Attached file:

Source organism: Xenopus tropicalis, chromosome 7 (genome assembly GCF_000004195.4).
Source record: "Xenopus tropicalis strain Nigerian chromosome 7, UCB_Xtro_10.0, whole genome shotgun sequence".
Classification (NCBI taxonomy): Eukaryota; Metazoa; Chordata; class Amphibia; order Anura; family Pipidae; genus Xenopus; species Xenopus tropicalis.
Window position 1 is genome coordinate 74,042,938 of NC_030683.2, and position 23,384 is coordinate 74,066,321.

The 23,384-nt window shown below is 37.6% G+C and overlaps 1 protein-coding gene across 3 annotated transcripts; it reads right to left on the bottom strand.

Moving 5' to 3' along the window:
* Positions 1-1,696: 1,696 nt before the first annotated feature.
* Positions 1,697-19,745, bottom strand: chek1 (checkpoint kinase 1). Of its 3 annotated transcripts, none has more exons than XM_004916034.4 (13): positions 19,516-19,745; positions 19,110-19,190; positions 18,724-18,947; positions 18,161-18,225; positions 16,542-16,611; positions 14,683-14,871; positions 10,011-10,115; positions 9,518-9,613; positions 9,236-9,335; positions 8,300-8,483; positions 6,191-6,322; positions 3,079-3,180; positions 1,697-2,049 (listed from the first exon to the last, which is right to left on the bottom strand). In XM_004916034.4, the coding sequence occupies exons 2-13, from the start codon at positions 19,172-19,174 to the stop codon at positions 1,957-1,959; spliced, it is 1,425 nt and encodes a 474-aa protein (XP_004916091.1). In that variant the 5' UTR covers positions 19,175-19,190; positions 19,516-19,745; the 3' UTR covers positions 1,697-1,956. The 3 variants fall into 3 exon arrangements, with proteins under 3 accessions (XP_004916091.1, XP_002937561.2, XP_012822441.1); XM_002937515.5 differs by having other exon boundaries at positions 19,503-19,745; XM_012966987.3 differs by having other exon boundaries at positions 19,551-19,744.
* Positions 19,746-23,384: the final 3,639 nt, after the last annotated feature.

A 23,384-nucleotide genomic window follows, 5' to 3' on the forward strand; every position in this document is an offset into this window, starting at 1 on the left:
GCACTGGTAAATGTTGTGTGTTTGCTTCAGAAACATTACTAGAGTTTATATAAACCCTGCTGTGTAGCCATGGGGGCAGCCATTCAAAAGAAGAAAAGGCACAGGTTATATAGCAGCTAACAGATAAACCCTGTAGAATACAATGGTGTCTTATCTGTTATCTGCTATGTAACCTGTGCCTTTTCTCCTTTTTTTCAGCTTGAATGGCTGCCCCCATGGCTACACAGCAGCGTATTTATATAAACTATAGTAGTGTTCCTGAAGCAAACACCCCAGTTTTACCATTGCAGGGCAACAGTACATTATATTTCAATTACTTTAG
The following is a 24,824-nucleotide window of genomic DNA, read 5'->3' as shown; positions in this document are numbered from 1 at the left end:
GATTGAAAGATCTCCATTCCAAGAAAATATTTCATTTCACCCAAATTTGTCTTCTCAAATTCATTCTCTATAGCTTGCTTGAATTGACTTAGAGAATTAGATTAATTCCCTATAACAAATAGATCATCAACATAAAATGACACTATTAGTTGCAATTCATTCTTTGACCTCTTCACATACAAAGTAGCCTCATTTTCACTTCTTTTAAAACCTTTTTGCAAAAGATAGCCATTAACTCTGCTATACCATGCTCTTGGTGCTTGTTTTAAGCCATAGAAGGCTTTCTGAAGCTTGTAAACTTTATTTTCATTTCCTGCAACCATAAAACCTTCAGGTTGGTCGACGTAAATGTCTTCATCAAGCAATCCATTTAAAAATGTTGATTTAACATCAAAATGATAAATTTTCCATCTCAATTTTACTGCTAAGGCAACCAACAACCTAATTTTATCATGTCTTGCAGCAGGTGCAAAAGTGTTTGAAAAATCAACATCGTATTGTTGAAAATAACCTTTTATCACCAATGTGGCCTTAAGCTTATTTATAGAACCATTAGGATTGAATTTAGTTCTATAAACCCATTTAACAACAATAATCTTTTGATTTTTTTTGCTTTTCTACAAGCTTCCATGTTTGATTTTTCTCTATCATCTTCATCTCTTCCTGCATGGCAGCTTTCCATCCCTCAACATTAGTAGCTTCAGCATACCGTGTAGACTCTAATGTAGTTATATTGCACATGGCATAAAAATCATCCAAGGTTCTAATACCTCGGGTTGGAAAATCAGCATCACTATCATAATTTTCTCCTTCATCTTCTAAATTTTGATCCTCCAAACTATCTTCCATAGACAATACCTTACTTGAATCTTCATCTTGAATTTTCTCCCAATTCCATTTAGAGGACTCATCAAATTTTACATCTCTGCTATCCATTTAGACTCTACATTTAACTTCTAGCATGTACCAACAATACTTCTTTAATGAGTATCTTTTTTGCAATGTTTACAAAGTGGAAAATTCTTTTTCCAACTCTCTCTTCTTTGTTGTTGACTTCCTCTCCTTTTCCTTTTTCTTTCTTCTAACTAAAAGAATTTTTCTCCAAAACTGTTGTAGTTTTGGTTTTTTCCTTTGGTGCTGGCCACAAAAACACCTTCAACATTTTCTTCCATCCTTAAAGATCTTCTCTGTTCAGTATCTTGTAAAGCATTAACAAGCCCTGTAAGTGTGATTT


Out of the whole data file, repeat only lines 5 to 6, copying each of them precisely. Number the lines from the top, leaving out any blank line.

The 23,384-nt window shown below is 37.6% G+C and overlaps 1 protein-coding gene across 3 annotated transcripts; it reads right to left on the bottom strand.

Moving 5' to 3' along the window: